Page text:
Ex-KPMG Partner Faces Twenty Years in Prison for Securities Fraudby
By Jason Bramwell
A former senior audit partner at KPMG LLP agreed to plead guilty on May 28 to a securities fraud charge for his role in an insider trading case involving a Los Angeles jewelry store owner.
Scott London agreed to plead guilty to one felony count of securities fraud that carries a maximum twenty-year prison term. He's scheduled to appear in court on May 31.
London received more than $50,000 in cash and gifts, including a $12,000 Rolex watch, from Bryan Shaw as a result of stock tips that London provided the jewelry store owner. Prosecutors said Shaw made at least $1.2 million in illicit profits.
Shaw pleaded guilty May 20 to one count of conspiracy and is scheduled to be sentenced September 16. He faces a maximum of five years in prison.
London, who was fired by KPMG, was a twenty-nine-year veteran of the Big Four accounting firm and supervised more than fifty audit partners and 500 employees.
"Behavior like this is an affront to people who follow the law and compromises the public perception in the inherent fairness of the markets by creating an uneven playing field", said AndrÃ© Birotte Jr., US attorney for the Central District of California, as reported by the New York Times.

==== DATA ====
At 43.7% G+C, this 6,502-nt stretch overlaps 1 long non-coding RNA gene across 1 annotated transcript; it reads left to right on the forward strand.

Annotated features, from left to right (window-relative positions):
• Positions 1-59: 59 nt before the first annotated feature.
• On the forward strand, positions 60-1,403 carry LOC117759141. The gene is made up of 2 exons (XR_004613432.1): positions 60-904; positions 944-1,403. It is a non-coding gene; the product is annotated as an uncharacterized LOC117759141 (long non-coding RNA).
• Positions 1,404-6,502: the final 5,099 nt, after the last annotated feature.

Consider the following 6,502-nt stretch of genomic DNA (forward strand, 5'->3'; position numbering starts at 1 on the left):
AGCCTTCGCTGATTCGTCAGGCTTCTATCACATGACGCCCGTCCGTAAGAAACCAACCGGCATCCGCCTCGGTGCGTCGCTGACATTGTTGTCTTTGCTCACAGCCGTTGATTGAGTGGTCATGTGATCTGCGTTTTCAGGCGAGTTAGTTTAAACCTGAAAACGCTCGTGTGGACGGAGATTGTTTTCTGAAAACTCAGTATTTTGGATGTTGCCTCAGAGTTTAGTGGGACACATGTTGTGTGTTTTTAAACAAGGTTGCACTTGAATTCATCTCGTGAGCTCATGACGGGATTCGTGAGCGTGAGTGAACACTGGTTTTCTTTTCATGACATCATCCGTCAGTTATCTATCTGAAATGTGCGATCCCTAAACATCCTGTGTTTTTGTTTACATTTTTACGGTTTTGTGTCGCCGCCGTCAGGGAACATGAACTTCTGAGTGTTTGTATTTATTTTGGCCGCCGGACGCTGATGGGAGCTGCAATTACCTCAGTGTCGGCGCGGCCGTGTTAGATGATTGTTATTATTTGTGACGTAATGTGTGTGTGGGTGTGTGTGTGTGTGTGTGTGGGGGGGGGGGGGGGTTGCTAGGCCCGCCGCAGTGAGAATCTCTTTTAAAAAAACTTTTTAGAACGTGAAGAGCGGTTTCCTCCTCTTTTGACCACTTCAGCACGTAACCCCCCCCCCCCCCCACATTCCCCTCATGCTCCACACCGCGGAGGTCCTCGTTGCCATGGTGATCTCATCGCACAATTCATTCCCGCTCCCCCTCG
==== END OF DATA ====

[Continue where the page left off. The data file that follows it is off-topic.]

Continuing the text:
London provided the inside information about his clients to help his friend Shaw overcome financial struggles after his family-run jewelry business began faltering in the economic downturn.
According to the US Securities and Exchange Commission (SEC), London was the lead partner on several KPMG audits, including Herbalife and Skechers USA Inc., and he was the firm's account executive for Deckers Outdoor Corporation. He was able to obtain important nonpublic information about these companies prior to their earnings announcements or release of financial results.
Shaw grossed profits of more than $714,000 from trading based on confidential financial data about Herbalife, Skechers, and Deckers, according to the SEC.
London also gained access to inside information about impending mergers involving two former KPMG clients – RSC Holdings and Pacific Capital. Shaw made nearly $192,000 by purchasing RSC Holdings stock the day before its December 15, 2011, merger announcement. He also made more than $365,000 in illicit profits by purchasing Pacific Capital securities prior to a merger announcement on March 9, 2012, according to the SEC.